But I'm not really writing this essay about SETI, but about the ID (Intelligent Design) versus Evolution debate. As I mentioned in the first paragraph, web articles may only tangentially mention a topic you are looking for. Such was the case today while searching for SETI related items that I stumbled on a news item entitled "Intelligent Design is Empirically Testable and Makes Predictions". I am an Evolution proponent, but I like to consider myself open-minded. More importantly I like to hone my analytic skills dissecting poorly reasoned arguments.
What struck me first upon entering the website was how slick and professional its layout is. How very "Scientific" the look with a banner that shows the near occlusion of a star by a planet (Earth and Sun?), Leonardo da Vinci 's famous anatomy sketch, and a portion of a DNA molecule. All laid out in an artful graphic design that reads "Center For Science & Culture" I'm not exactly sure who's "Culture" but it sounds nice.
I began to read hoping to punch holes in Jay Richards' and Jonathan Witt's (the authors) article quickly, but the text is dry and pedantic, hard to slog through, and I suspect purposely so. It has the syntax and narrative style of a scientific paper, but no actual science. We get lots of pronouncements about what is right and wrong with other peoples science, but nothing in the way of actual supporting scientific evidence other than "we think this or that" in references to what are or aren't other peoples' good analogies.
The scientific terms are there to be sure: Empirical testability, correlation, falsifiability, criteria, conditions, continuously functional Darwinian pathway, natural selection, simple precursors, irreducibly complex. OK that last one, "irreducibly complex", is more an IDism than a scientific term, but it sounds pretty.
Lets be honest www.EvolutionNews.org is a shame news site hoping to sucker people in. Granted I knew what I would likely find when I got there because I had Googled a headline, but the site itself is an example of the Christian Right trying to wear Scientists' clothing, allowing them to mingle with a different flock in their battle for hearts and minds.
Oh you won't find a lot of scriptural quotes on www.evolutionnews.org, but you just gotta know people like Jay Richards' and Jonathan Witt's hands tremble over the keyboard as they compose their articles for www.evolutionnews.org. Oh how I bet they would like to slip in just a few quotes from Matthew or First Corinthians to bolster their arguments, but then the thin veneer of scientificating (you like that word? I just made it) would wear off.
Now I could spend another 5000 words trying to logically refute Jay Richards' and Jonathan Witt's illogical refutations of why the recent "Dover vs. Kitzmiller " court decision is bad science, which finds ID has no place in the public classroom. But that's the game they want you to play, because then they do get to be scientists because you're then in a debate with them as if their ideas had some underlining merit. No matter they haven't done one lick of scientific work, it's all words, bad thought experiments, and mostly poor analogies. They would like to elevate Michael Behe, main front man for ID, to the same stature of legitimacy as a giant like Darwin who spent years of study and years collecting, measuring, cataloging, meticulously getting the supporting facts for his assertions. Not to mention the millions of man years of study since by other dedicated researchers like Richard Dawkins, Stephen Jay Gould, Sewall Wright, Edward Osborne Wilson, Allan Wilson, George C. Williams, and hundreds more. Why do all the hard work when you can just form a hypothesis that resonates with a populace that generally have been raised as Christians?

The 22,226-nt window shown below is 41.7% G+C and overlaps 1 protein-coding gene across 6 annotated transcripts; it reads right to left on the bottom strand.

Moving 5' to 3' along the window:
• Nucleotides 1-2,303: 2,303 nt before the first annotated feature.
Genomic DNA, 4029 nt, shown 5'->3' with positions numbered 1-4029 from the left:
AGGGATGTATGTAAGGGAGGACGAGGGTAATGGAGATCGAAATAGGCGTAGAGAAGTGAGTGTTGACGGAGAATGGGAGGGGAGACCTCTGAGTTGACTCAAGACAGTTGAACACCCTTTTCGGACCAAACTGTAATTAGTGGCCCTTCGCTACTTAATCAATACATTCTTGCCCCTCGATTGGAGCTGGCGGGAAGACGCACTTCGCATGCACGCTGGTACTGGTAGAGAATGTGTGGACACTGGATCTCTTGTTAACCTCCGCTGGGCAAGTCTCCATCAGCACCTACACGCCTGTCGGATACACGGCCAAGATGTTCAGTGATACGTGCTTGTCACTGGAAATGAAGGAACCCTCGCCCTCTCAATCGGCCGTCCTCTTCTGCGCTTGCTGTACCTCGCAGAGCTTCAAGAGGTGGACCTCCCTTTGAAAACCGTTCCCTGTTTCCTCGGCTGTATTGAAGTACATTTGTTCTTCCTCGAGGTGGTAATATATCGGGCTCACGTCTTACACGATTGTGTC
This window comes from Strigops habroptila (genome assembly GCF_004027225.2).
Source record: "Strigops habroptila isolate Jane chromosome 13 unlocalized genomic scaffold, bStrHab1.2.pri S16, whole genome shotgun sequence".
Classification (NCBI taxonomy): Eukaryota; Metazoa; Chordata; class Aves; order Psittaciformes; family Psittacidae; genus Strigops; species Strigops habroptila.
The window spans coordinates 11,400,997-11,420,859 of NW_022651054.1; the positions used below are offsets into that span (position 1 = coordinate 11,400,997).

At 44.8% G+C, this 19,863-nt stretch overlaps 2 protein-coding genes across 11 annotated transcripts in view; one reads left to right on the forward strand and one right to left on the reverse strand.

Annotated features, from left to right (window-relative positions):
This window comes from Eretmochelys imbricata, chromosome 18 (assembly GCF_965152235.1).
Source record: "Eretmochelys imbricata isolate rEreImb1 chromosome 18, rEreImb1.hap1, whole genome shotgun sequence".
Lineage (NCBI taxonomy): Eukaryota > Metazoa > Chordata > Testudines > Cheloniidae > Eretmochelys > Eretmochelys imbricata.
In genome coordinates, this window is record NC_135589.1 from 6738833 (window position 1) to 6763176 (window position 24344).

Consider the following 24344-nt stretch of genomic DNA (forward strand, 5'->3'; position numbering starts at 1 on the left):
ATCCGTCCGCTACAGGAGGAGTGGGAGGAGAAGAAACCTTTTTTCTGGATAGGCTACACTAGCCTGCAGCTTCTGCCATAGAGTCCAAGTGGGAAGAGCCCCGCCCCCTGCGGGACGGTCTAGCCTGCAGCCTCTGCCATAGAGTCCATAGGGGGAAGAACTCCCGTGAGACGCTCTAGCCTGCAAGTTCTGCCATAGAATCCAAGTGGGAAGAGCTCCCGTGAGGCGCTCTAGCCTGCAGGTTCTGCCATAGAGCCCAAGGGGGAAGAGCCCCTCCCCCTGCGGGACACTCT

Michael Behe and others would like to be considered scientists and their ideas considered science because they use scientific words. And this really shouldn't surprise as the Christian community as always been about accepting words as truth without question.
I think the reason the far Christian Right is so rabid in getting the secular world to back off from explanations of the universe that don't involve the daily intervention of an omnipotent God is some ill formed idea that the universe will melt into whatever notion a majority of people believe in -- that perhaps if we all believe in a statistical universe run on iron clad rules alone then that is what it will become. Perhaps heaven will wink out of existence, or as Tinkerbell put it: "Every time someone says: "I don't believe in fairies" there's a fairy that falls down dead."
Of course I'm not an evolutionary biologist, though I suspect my experimentation with genetic algorithms gives me an above average lay understanding of concepts like punctuated equilibrium and is superior to faux scientists like Behe. Still all I have provided here are words, not unlike those I am criticizing. I am an Agnostic. While I do not believe in Behe's explanations for why complex life couldn't come from lower forms guided by natural selection (notice how I didn't say chance) I have to allow some possibility Behe could be right. Only to the degree though that the "Flying Spaghetti Monster" could be the ultimate creator of the universe if we allow that all things are possible. I'm already running long or else I would spend a few more paragraphs on my odds on belief in an infinite number of universes where all possibilities and probabilities playing out, especially given an infinite time scale. So we end with the irony that I believe in Evolution, but believe that all things are possible, and Behe believes that not all things are possible, things like evolution for instance, but has to rely on the existence of a creator for whom all things are possible.